Tech Reach has historically relied on grants from corporate foundations, family foundations and grants from the City of Austin’s technology opportunity program.


The Tech Reach program evaluation plan is designed in consultation with lead program staff and carried out by an external program evaluator. Program results consistently affirm students’ statistically significant improvements in technical knowledge (either programming computers or robots), skill development (information communication and technology skills), and attitudes towards STEM. Moreover, 100% of students successfully code and program working computer games and robots in Tech Reach.

Our external evaluator designs pre-and post-program assessments, embedded assessments, and surveys for students to measure attitudes towards STEM and the program. Additionally she convenes focus groups for teachers who participate in the program. Feedback from these focus groups helps determine its strengths including program design and implementation, as well as room for improvements.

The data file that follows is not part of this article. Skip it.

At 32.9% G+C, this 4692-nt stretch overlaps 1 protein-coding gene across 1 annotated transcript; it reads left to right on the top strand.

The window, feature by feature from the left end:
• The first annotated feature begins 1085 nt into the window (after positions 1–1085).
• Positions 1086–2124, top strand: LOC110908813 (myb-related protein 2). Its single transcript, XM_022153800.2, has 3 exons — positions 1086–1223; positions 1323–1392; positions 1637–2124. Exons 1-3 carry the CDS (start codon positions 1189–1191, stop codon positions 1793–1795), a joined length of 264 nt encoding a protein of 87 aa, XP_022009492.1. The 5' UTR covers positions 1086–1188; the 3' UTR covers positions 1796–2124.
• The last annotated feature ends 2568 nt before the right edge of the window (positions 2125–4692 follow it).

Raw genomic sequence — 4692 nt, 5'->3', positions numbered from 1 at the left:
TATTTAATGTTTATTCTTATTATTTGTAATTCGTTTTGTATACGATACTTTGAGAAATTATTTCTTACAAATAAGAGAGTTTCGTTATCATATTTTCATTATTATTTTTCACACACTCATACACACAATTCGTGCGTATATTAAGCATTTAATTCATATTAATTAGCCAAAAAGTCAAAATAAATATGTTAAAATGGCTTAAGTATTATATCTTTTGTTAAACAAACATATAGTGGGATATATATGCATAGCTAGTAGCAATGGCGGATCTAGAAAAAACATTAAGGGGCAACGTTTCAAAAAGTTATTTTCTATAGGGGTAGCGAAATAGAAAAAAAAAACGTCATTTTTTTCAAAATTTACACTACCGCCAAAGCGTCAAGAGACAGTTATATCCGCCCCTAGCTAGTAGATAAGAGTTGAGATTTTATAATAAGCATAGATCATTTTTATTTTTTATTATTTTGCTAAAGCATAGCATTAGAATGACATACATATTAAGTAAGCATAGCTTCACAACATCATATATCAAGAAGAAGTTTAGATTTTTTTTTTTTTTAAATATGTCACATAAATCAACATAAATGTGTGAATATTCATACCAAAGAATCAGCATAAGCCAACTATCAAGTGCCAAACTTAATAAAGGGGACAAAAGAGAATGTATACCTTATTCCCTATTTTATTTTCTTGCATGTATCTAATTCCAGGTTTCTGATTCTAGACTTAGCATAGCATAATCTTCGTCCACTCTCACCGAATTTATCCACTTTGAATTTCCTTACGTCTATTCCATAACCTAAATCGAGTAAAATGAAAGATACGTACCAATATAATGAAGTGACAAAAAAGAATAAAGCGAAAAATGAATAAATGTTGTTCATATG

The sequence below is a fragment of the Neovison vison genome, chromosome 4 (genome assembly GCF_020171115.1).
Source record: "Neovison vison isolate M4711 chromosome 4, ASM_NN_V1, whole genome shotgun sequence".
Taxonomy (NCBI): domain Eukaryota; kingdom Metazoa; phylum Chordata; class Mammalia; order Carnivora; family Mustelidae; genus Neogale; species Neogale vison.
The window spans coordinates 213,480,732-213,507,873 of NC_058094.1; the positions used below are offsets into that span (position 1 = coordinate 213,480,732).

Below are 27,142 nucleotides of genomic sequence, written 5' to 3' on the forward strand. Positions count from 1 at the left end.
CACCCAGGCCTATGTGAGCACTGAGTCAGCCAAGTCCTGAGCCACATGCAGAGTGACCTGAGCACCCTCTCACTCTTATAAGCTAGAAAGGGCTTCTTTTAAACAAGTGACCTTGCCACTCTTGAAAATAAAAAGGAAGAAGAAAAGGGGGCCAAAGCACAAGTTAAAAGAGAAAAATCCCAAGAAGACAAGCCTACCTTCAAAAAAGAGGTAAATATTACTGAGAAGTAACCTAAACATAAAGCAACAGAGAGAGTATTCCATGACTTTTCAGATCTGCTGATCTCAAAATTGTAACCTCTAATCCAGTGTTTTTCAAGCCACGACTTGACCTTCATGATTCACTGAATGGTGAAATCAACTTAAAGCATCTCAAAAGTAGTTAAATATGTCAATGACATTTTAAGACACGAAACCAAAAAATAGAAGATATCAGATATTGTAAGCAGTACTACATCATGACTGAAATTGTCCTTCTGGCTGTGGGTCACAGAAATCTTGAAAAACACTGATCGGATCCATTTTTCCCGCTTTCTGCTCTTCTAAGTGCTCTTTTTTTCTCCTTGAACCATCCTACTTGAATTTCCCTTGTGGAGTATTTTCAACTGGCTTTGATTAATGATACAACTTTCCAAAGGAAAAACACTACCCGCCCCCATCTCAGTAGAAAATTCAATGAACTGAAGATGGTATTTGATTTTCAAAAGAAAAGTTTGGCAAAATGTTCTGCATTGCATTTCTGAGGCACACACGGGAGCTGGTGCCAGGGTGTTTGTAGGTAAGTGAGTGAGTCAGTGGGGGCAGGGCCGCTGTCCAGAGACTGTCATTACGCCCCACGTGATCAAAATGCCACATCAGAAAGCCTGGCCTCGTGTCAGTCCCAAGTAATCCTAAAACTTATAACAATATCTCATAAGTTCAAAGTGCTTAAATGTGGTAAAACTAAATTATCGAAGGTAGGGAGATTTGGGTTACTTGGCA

Advice for Success

What feature of your program do you think has been most crucial for success?

The high teacher to student ratio has been key to our success. Having a big staff of trained technology educators allow us to develop and implement curriculum, support students as they creatively problem solve, and provide an experience that is unique from the typical school day. There is high demand for our program because there is high need for in-depth technology education opportunities for the population we serve.

In order to keep our program sustainable, we have looked for a variety of funding sources, including corporations, foundations, civic grants, and offering revenue generating versions of our program.

What were some of the challenges the program faced in its early stages?

Tech Reach began as a pilot program in 2006 operating at one site and served 12 students in its first year. This pilot phase served to address key challenges: demonstrating feasibility, showing interest and demand, and developing plans around the model. The program has proven to be successful largely because it started small and went through rigorous planning before scaling up.

What advice would you have for programs that want to integrate STEM?

A key to Tech Reach’s success integrating STEM has been our emphasis on presenting STEM content in relevant and practical contexts. We train all of our staff to encourage students to explore new concepts and make connections to their every day experiences. Technology is an effective medium to integrate STEM – teachers can integrate content from science lessons, engineering concepts and math principles by using technology-centered programs. Recognizing technology to be a content knowledge area and a teaching tool, while staying flexible in designing the program has increased Tech Reach’s successes.